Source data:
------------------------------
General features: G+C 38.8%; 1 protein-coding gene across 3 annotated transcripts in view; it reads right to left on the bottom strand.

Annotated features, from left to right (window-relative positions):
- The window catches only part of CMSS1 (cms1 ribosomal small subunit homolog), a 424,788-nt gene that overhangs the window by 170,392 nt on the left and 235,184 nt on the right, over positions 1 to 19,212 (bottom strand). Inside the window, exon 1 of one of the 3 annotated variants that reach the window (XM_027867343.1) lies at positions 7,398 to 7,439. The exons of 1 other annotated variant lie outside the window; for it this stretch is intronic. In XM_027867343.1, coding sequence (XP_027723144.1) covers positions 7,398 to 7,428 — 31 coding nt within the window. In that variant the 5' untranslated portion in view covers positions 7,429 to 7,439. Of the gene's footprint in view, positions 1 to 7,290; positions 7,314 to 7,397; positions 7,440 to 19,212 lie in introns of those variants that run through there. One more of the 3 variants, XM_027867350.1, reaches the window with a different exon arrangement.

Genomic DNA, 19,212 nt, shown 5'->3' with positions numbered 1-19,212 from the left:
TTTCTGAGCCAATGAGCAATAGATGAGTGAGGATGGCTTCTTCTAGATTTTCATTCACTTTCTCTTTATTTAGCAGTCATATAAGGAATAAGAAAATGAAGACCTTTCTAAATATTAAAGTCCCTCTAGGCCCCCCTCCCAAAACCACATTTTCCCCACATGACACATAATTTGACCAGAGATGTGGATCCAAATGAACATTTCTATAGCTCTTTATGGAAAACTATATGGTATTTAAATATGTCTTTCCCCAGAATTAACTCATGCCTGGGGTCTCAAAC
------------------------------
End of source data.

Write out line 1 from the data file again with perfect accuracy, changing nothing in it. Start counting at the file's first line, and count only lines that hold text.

General features: G+C 38.8%; 1 protein-coding gene across 3 annotated transcripts in view; it reads right to left on the bottom strand.